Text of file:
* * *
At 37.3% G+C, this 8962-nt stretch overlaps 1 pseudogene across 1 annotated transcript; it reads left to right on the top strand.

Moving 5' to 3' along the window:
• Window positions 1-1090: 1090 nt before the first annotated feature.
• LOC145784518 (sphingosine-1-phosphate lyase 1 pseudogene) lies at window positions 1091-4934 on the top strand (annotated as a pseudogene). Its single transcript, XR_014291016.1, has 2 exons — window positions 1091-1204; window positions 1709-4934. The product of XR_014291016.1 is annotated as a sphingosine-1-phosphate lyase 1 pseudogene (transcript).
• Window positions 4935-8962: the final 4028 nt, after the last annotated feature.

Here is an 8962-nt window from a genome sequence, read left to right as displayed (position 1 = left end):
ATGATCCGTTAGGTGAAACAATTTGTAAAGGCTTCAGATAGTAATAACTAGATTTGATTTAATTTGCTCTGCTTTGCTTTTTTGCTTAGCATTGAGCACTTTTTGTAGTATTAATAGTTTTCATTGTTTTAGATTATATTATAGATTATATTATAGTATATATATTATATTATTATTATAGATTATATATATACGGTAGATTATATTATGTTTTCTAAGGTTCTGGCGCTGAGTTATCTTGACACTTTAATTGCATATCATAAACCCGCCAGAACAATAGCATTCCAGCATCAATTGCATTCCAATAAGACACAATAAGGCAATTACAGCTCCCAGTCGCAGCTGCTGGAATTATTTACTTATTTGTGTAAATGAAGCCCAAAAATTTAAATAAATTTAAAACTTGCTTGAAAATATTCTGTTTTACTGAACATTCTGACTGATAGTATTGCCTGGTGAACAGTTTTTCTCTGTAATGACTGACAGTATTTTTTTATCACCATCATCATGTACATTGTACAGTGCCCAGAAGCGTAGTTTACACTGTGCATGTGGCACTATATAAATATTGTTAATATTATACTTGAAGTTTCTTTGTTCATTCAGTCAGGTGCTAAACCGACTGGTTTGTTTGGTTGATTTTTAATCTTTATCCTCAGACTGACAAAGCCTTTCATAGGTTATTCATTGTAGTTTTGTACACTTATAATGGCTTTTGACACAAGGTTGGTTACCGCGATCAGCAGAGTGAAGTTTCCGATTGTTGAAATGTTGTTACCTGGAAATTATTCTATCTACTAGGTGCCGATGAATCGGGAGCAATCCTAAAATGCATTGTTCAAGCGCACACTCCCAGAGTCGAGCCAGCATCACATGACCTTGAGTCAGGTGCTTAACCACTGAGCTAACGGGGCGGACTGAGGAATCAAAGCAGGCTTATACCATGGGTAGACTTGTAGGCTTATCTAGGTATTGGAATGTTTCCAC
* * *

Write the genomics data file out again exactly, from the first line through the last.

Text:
At 37.3% G+C, this 8962-nt stretch overlaps 1 pseudogene across 1 annotated transcript; it reads left to right on the top strand.

Moving 5' to 3' along the window:
• Window positions 1-1090: 1090 nt before the first annotated feature.
• LOC145784518 (sphingosine-1-phosphate lyase 1 pseudogene) lies at window positions 1091-4934 on the top strand (annotated as a pseudogene). Its single transcript, XR_014291016.1, has 2 exons — window positions 1091-1204; window positions 1709-4934. The product of XR_014291016.1 is annotated as a sphingosine-1-phosphate lyase 1 pseudogene (transcript).
• Window positions 4935-8962: the final 4028 nt, after the last annotated feature.

Here is an 8962-nt window from a genome sequence, read left to right as displayed (position 1 = left end):
ATGATCCGTTAGGTGAAACAATTTGTAAAGGCTTCAGATAGTAATAACTAGATTTGATTTAATTTGCTCTGCTTTGCTTTTTTGCTTAGCATTGAGCACTTTTTGTAGTATTAATAGTTTTCATTGTTTTAGATTATATTATAGATTATATTATAGTATATATATTATATTATTATTATAGATTATATATATACGGTAGATTATATTATGTTTTCTAAGGTTCTGGCGCTGAGTTATCTTGACACTTTAATTGCATATCATAAACCCGCCAGAACAATAGCATTCCAGCATCAATTGCATTCCAATAAGACACAATAAGGCAATTACAGCTCCCAGTCGCAGCTGCTGGAATTATTTACTTATTTGTGTAAATGAAGCCCAAAAATTTAAATAAATTTAAAACTTGCTTGAAAATATTCTGTTTTACTGAACATTCTGACTGATAGTATTGCCTGGTGAACAGTTTTTCTCTGTAATGACTGACAGTATTTTTTTATCACCATCATCATGTACATTGTACAGTGCCCAGAAGCGTAGTTTACACTGTGCATGTGGCACTATATAAATATTGTTAATATTATACTTGAAGTTTCTTTGTTCATTCAGTCAGGTGCTAAACCGACTGGTTTGTTTGGTTGATTTTTAATCTTTATCCTCAGACTGACAAAGCCTTTCATAGGTTATTCATTGTAGTTTTGTACACTTATAATGGCTTTTGACACAAGGTTGGTTACCGCGATCAGCAGAGTGAAGTTTCCGATTGTTGAAATGTTGTTACCTGGAAATTATTCTATCTACTAGGTGCCGATGAATCGGGAGCAATCCTAAAATGCATTGTTCAAGCGCACACTCCCAGAGTCGAGCCAGCATCACATGACCTTGAGTCAGGTGCTTAACCACTGAGCTAACGGGGCGGACTGAGGAATCAAAGCAGGCTTATACCATGGGTAGACTTGTAGGCTTATCTAGGTATTGGAATGTTTCCAC